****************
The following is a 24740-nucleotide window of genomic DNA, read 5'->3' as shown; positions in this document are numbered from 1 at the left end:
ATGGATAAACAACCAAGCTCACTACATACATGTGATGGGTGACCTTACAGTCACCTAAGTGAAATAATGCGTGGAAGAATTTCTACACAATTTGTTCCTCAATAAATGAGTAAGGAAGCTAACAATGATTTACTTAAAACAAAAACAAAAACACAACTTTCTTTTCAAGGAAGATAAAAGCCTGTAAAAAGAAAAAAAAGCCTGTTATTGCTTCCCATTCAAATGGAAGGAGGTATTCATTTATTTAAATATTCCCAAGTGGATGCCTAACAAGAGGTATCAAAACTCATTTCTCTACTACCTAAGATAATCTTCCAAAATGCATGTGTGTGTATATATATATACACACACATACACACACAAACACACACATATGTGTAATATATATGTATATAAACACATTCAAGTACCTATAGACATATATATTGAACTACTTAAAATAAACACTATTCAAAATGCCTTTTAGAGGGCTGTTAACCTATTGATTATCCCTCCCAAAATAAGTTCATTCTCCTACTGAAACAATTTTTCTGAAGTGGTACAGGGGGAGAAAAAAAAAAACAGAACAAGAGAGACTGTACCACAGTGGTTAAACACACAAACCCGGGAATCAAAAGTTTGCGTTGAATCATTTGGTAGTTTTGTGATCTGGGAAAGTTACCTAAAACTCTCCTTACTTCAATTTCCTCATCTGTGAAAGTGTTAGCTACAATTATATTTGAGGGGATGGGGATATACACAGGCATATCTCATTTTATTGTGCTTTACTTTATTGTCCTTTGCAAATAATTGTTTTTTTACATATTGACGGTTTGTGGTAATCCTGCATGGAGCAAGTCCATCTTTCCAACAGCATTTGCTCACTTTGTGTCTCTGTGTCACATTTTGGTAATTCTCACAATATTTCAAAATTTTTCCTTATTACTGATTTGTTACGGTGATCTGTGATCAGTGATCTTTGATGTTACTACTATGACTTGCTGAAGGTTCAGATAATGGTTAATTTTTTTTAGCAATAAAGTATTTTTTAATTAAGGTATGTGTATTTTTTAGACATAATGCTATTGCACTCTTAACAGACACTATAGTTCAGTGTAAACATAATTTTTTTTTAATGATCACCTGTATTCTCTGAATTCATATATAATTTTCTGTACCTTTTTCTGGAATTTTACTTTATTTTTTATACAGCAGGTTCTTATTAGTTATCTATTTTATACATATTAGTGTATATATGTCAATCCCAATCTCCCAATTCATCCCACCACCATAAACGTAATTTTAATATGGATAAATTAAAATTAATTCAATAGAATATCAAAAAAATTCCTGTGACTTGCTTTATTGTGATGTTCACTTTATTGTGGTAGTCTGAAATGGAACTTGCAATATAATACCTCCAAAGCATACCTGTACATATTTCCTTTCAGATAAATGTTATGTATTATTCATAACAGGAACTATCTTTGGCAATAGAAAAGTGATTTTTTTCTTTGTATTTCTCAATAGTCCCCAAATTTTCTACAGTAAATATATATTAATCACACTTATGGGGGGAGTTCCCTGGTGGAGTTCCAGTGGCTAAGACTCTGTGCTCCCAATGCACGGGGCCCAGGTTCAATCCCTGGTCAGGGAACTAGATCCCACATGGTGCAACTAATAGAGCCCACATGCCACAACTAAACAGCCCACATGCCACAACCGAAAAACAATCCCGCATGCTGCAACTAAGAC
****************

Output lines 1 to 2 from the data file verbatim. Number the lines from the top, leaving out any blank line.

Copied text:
The following is a 24740-nucleotide window of genomic DNA, read 5'->3' as shown; positions in this document are numbered from 1 at the left end:
ATGGATAAACAACCAAGCTCACTACATACATGTGATGGGTGACCTTACAGTCACCTAAGTGAAATAATGCGTGGAAGAATTTCTACACAATTTGTTCCTCAATAAATGAGTAAGGAAGCTAACAATGATTTACTTAAAACAAAAACAAAAACACAACTTTCTTTTCAAGGAAGATAAAAGCCTGTAAAAAGAAAAAAAAGCCTGTTATTGCTTCCCATTCAAATGGAAGGAGGTATTCATTTATTTAAATATTCCCAAGTGGATGCCTAACAAGAGGTATCAAAACTCATTTCTCTACTACCTAAGATAATCTTCCAAAATGCATGTGTGTGTATATATATATACACACACATACACACACAAACACACACATATGTGTAATATATATGTATATAAACACATTCAAGTACCTATAGACATATATATTGAACTACTTAAAATAAACACTATTCAAAATGCCTTTTAGAGGGCTGTTAACCTATTGATTATCCCTCCCAAAATAAGTTCATTCTCCTACTGAAACAATTTTTCTGAAGTGGTACAGGGGGAGAAAAAAAAAAACAGAACAAGAGAGACTGTACCACAGTGGTTAAACACACAAACCCGGGAATCAAAAGTTTGCGTTGAATCATTTGGTAGTTTTGTGATCTGGGAAAGTTACCTAAAACTCTCCTTACTTCAATTTCCTCATCTGTGAAAGTGTTAGCTACAATTATATTTGAGGGGATGGGGATATACACAGGCATATCTCATTTTATTGTGCTTTACTTTATTGTCCTTTGCAAATAATTGTTTTTTTACATATTGACGGTTTGTGGTAATCCTGCATGGAGCAAGTCCATCTTTCCAACAGCATTTGCTCACTTTGTGTCTCTGTGTCACATTTTGGTAATTCTCACAATATTTCAAAATTTTTCCTTATTACTGATTTGTTACGGTGATCTGTGATCAGTGATCTTTGATGTTACTACTATGACTTGCTGAAGGTTCAGATAATGGTTAATTTTTTTTAGCAATAAAGTATTTTTTAATTAAGGTATGTGTATTTTTTAGACATAATGCTATTGCACTCTTAACAGACACTATAGTTCAGTGTAAACATAATTTTTTTTTAATGATCACCTGTATTCTCTGAATTCATATATAATTTTCTGTACCTTTTTCTGGAATTTTACTTTATTTTTTATACAGCAGGTTCTTATTAGTTATCTATTTTATACATATTAGTGTATATATGTCAATCCCAATCTCCCAATTCATCCCACCACCATAAACGTAATTTTAATATGGATAAATTAAAATTAATTCAATAGAATATCAAAAAAATTCCTGTGACTTGCTTTATTGTGATGTTCACTTTATTGTGGTAGTCTGAAATGGAACTTGCAATATAATACCTCCAAAGCATACCTGTACATATTTCCTTTCAGATAAATGTTATGTATTATTCATAACAGGAACTATCTTTGGCAATAGAAAAGTGATTTTTTTCTTTGTATTTCTCAATAGTCCCCAAATTTTCTACAGTAAATATATATTAATCACACTTATGGGGGGAGTTCCCTGGTGGAGTTCCAGTGGCTAAGACTCTGTGCTCCCAATGCACGGGGCCCAGGTTCAATCCCTGGTCAGGGAACTAGATCCCACATGGTGCAACTAATAGAGCCCACATGCCACAACTAAACAGCCCACATGCCACAACCGAAAAACAATCCCGCATGCTGCAACTAAGAC